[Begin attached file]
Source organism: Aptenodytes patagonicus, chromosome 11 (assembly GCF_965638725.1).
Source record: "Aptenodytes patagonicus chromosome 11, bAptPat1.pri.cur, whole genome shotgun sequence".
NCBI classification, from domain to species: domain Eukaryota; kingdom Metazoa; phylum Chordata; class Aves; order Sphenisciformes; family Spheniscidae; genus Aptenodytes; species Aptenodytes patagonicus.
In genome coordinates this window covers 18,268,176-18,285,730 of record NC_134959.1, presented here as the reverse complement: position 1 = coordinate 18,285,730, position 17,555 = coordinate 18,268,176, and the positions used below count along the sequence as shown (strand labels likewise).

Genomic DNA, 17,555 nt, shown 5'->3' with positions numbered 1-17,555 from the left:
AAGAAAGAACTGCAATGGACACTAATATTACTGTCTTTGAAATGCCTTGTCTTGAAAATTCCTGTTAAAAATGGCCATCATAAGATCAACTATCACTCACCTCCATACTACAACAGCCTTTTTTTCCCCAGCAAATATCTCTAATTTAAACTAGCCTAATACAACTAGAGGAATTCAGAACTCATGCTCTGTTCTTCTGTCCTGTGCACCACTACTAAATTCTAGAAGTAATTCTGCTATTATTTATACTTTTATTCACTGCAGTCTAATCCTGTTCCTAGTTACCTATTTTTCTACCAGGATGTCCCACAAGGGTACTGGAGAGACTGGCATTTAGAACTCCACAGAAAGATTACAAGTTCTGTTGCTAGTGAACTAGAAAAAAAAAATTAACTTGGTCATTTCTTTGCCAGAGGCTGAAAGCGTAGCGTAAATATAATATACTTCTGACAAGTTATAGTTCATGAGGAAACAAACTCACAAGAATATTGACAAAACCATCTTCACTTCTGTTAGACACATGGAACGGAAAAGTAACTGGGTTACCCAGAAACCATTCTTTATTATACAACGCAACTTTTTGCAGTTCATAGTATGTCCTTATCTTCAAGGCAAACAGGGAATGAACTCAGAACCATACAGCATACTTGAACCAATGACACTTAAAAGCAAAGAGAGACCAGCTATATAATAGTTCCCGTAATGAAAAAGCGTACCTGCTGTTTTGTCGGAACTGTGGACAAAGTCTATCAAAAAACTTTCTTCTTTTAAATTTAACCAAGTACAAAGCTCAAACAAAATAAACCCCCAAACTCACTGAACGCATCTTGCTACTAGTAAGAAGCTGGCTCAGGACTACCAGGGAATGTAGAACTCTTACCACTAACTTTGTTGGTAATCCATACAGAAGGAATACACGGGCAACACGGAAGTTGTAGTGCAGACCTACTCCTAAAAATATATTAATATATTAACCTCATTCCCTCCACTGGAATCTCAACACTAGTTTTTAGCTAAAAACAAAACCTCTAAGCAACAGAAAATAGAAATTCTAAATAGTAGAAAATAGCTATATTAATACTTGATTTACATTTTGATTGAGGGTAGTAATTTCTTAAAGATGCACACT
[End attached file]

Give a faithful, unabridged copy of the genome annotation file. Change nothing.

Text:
Source organism: Aptenodytes patagonicus, chromosome 11 (assembly GCF_965638725.1).
Source record: "Aptenodytes patagonicus chromosome 11, bAptPat1.pri.cur, whole genome shotgun sequence".
NCBI classification, from domain to species: domain Eukaryota; kingdom Metazoa; phylum Chordata; class Aves; order Sphenisciformes; family Spheniscidae; genus Aptenodytes; species Aptenodytes patagonicus.
In genome coordinates this window covers 18,268,176-18,285,730 of record NC_134959.1, presented here as the reverse complement: position 1 = coordinate 18,285,730, position 17,555 = coordinate 18,268,176, and the positions used below count along the sequence as shown (strand labels likewise).

Genomic DNA, 17,555 nt, shown 5'->3' with positions numbered 1-17,555 from the left:
AAGAAAGAACTGCAATGGACACTAATATTACTGTCTTTGAAATGCCTTGTCTTGAAAATTCCTGTTAAAAATGGCCATCATAAGATCAACTATCACTCACCTCCATACTACAACAGCCTTTTTTTCCCCAGCAAATATCTCTAATTTAAACTAGCCTAATACAACTAGAGGAATTCAGAACTCATGCTCTGTTCTTCTGTCCTGTGCACCACTACTAAATTCTAGAAGTAATTCTGCTATTATTTATACTTTTATTCACTGCAGTCTAATCCTGTTCCTAGTTACCTATTTTTCTACCAGGATGTCCCACAAGGGTACTGGAGAGACTGGCATTTAGAACTCCACAGAAAGATTACAAGTTCTGTTGCTAGTGAACTAGAAAAAAAAAATTAACTTGGTCATTTCTTTGCCAGAGGCTGAAAGCGTAGCGTAAATATAATATACTTCTGACAAGTTATAGTTCATGAGGAAACAAACTCACAAGAATATTGACAAAACCATCTTCACTTCTGTTAGACACATGGAACGGAAAAGTAACTGGGTTACCCAGAAACCATTCTTTATTATACAACGCAACTTTTTGCAGTTCATAGTATGTCCTTATCTTCAAGGCAAACAGGGAATGAACTCAGAACCATACAGCATACTTGAACCAATGACACTTAAAAGCAAAGAGAGACCAGCTATATAATAGTTCCCGTAATGAAAAAGCGTACCTGCTGTTTTGTCGGAACTGTGGACAAAGTCTATCAAAAAACTTTCTTCTTTTAAATTTAACCAAGTACAAAGCTCAAACAAAATAAACCCCCAAACTCACTGAACGCATCTTGCTACTAGTAAGAAGCTGGCTCAGGACTACCAGGGAATGTAGAACTCTTACCACTAACTTTGTTGGTAATCCATACAGAAGGAATACACGGGCAACACGGAAGTTGTAGTGCAGACCTACTCCTAAAAATATATTAATATATTAACCTCATTCCCTCCACTGGAATCTCAACACTAGTTTTTAGCTAAAAACAAAACCTCTAAGCAACAGAAAATAGAAATTCTAAATAGTAGAAAATAGCTATATTAATACTTGATTTACATTTTGATTGAGGGTAGTAATTTCTTAAAGATGCACACT